See, this is St. Basil's (but the search claimed it was the Kremlin):

See the building on the right of the cathedral in this next picture? THAT is the Kremlin:

The Time magazine cover was done by someone who had to google to see what Kremlin was like, and got it wrong. And several million Democrats have been nodding sagely not realizing that Time Magazine knows fuck all about Russia and now they too know fuck all about Russia, thanks to thinking that a group of culture-studies-grad Establishment Journalists can actually have anything intelligent to say about the Trump presidency, foreign affairs, russian politics, or anything other than than the 'safe space'/microaggression nonsense they learned in school.

That cover is the ultimate triumph of the dominant Left-wing paradigm of "narrative/feeling over fact/truth or reason".  It symbolizes absolutely everything about the bullshit "Russia hacked the election" fabrication.

That is your brain on fake news.


Currently Smoking: Lorenzetti Soltario Volcano + C&D's Chestnut

Wild West Campaign Update: The Murder of Dora Hand & The Intrepid Posse

The PCs started the session preparing for the upcoming wedding of former Gambler and secret Mormon, Hale, to his beloved former saloon-girl Becky.  After Miller had nearly caused a scandal for Hale by incorrectly thinking he was secretly a Catholic (he came close to the truth), Miller offered to make it up for Hale by running his bachelor party.  The fairly milquetoast Hale was reluctant but decided to accept the offer.

Miller paid for everything and held the party, which involved a poker game for various "prizes" (mostly prostitutes) at the top floor (the floor usually reserved for high-stakes games) of his Gambling Hall attached to the Beatty Hotel.

During the game, which was incredibly being won mainly by David the Mexican in spite of his having no idea how to play, one of Miller's employees comes up to inform him of a situation.  It turns out that an impromptu high-stakes game has taken place downstairs and is attracting a huge crowd, on account of how there's currently $20000 on the table.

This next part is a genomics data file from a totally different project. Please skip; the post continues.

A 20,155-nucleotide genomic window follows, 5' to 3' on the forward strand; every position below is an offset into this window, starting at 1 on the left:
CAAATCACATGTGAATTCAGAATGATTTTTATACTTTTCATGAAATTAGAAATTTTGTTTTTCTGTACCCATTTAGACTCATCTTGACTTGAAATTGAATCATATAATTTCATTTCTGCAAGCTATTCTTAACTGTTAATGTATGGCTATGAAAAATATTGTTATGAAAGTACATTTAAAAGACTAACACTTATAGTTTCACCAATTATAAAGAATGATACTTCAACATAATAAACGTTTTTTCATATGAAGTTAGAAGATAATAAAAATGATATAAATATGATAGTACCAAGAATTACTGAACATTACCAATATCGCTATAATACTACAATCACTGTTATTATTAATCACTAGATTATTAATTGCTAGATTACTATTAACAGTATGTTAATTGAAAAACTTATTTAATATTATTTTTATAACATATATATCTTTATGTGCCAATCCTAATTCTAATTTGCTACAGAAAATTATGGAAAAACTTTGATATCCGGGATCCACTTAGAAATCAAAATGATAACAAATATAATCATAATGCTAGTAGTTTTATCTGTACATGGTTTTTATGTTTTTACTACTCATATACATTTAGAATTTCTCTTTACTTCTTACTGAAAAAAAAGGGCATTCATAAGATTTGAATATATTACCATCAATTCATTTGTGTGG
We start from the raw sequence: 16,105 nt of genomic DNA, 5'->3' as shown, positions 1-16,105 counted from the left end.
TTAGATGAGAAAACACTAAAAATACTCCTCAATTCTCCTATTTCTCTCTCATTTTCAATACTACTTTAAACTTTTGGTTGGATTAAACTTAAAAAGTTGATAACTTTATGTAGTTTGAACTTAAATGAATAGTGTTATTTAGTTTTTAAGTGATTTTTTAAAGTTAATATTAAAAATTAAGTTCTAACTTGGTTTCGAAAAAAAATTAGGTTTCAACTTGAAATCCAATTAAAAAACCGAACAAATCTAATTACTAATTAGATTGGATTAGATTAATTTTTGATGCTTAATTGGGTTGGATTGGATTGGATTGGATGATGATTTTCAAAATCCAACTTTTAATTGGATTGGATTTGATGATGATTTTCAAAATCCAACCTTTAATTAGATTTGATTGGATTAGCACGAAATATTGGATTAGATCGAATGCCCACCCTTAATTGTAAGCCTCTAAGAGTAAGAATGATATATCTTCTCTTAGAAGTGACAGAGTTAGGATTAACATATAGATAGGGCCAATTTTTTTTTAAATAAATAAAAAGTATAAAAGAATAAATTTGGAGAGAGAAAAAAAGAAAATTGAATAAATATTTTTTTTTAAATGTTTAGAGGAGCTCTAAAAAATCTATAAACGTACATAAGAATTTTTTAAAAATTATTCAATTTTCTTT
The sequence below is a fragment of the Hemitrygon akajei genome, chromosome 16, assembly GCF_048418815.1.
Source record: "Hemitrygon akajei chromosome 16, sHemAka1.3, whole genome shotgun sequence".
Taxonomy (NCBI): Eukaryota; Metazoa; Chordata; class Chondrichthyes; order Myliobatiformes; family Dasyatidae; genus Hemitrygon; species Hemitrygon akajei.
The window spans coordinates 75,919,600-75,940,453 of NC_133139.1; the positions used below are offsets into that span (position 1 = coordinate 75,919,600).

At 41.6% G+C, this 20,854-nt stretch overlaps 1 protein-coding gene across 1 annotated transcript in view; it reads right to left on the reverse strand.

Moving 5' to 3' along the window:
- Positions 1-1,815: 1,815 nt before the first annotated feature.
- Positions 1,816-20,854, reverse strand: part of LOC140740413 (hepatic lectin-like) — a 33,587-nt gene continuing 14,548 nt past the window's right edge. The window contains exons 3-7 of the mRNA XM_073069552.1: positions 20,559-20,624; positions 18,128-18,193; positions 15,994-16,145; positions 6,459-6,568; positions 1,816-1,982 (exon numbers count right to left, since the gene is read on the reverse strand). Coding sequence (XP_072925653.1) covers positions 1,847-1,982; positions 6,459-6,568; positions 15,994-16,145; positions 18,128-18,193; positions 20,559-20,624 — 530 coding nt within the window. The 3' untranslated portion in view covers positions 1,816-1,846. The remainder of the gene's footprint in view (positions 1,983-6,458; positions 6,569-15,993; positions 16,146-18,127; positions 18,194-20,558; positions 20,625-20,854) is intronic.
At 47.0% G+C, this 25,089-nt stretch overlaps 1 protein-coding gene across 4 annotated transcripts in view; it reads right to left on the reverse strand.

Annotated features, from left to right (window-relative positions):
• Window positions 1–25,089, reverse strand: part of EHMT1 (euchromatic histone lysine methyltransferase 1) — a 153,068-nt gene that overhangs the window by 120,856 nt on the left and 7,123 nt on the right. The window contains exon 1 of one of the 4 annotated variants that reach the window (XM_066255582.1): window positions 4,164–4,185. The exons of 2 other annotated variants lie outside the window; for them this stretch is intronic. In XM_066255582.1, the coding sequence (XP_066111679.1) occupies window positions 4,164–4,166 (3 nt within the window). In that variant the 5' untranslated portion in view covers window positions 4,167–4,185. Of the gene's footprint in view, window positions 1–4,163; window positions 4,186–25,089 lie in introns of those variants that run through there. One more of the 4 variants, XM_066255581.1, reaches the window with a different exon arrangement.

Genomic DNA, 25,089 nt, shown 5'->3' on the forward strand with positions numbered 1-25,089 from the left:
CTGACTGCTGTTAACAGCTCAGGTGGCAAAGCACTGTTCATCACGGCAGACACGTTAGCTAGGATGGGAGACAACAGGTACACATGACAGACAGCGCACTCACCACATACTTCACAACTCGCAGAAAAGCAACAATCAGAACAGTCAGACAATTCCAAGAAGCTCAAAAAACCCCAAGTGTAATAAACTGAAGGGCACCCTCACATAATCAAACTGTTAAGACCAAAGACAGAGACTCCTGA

The man holding up the game doesn't have enough to match the current raise of the only other player not to have folded yet. But he's trying to get a $10000 loan from Miller now, because of his insurance:  he'g got a four-of-a-kind in his hand.
Miller takes some time thinking about it (after arriving in Dodge near-penniless only 2 years ago, he was now wealthy enough to make the loan if he wanted), but in the end decides that he's too distracted by the party upstairs and on impulse says no.  However, the town bank manager says yes and gives him a cashier's check for the value, that whoever wins will be able to cash first thing in the morning. The gambler was sure of his victory, but everyone is stunned when the other man at the table has a royal flush.

After the game is over, the PCs and the other guests continue enjoying themselves at the bachelor party. All except Doc Baker, who calls it a night early.

Some time in the night the losing gambler leaves town with his tail between his legs. The next morning, first thing, the winning gambler cashes his check, and heads out of town quickly (not suspicious, given that he's likely to be nervous about someone who heard the news trying to hijack him).
Then the bank manager tries to hang himself. He's found in time by the teller, and they get him to Doc Baker, but Doc is nowhere to be found! They bring over Kid Taylor, the second most skilled medic of the town, to examine the manager.